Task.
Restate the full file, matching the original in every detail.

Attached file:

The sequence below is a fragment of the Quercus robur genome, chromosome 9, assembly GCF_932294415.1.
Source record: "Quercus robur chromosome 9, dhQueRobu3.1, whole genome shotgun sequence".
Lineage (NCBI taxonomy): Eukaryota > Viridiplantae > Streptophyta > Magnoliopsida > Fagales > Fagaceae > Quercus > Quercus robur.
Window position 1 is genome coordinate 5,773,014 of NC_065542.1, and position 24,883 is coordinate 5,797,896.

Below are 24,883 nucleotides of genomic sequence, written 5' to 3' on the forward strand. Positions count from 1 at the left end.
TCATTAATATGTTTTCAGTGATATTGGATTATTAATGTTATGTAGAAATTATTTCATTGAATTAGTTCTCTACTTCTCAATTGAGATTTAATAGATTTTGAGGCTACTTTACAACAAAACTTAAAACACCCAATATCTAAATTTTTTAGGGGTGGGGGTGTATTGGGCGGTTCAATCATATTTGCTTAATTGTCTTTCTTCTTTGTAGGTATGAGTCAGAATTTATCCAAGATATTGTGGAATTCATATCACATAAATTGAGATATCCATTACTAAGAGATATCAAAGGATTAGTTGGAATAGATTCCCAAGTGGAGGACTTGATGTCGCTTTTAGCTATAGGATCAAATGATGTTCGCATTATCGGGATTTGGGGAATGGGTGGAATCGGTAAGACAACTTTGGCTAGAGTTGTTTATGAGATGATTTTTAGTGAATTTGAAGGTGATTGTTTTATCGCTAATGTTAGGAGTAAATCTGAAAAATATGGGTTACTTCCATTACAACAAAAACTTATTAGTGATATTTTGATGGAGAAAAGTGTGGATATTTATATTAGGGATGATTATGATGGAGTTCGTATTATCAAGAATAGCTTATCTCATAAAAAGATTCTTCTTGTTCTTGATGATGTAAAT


The sequence below is a fragment of the Quercus robur genome, chromosome 9, assembly GCF_932294415.1.
Source record: "Quercus robur chromosome 9, dhQueRobu3.1, whole genome shotgun sequence".
Lineage (NCBI taxonomy): Eukaryota > Viridiplantae > Streptophyta > Magnoliopsida > Fagales > Fagaceae > Quercus > Quercus robur.
Window position 1 is genome coordinate 5,773,014 of NC_065542.1, and position 24,883 is coordinate 5,797,896.

Below are 24,883 nucleotides of genomic sequence, written 5' to 3' on the forward strand. Positions count from 1 at the left end.
TCATTAATATGTTTTCAGTGATATTGGATTATTAATGTTATGTAGAAATTATTTCATTGAATTAGTTCTCTACTTCTCAATTGAGATTTAATAGATTTTGAGGCTACTTTACAACAAAACTTAAAACACCCAATATCTAAATTTTTTAGGGGTGGGGGTGTATTGGGCGGTTCAATCATATTTGCTTAATTGTCTTTCTTCTTTGTAGGTATGAGTCAGAATTTATCCAAGATATTGTGGAATTCATATCACATAAATTGAGATATCCATTACTAAGAGATATCAAAGGATTAGTTGGAATAGATTCCCAAGTGGAGGACTTGATGTCGCTTTTAGCTATAGGATCAAATGATGTTCGCATTATCGGGATTTGGGGAATGGGTGGAATCGGTAAGACAACTTTGGCTAGAGTTGTTTATGAGATGATTTTTAGTGAATTTGAAGGTGATTGTTTTATCGCTAATGTTAGGAGTAAATCTGAAAAATATGGGTTACTTCCATTACAACAAAAACTTATTAGTGATATTTTGATGGAGAAAAGTGTGGATATTTATATTAGGGATGATTATGATGGAGTTCGTATTATCAAGAATAGCTTATCTCATAAAAAGATTCTTCTTGTTCTTGATGATGTAAAT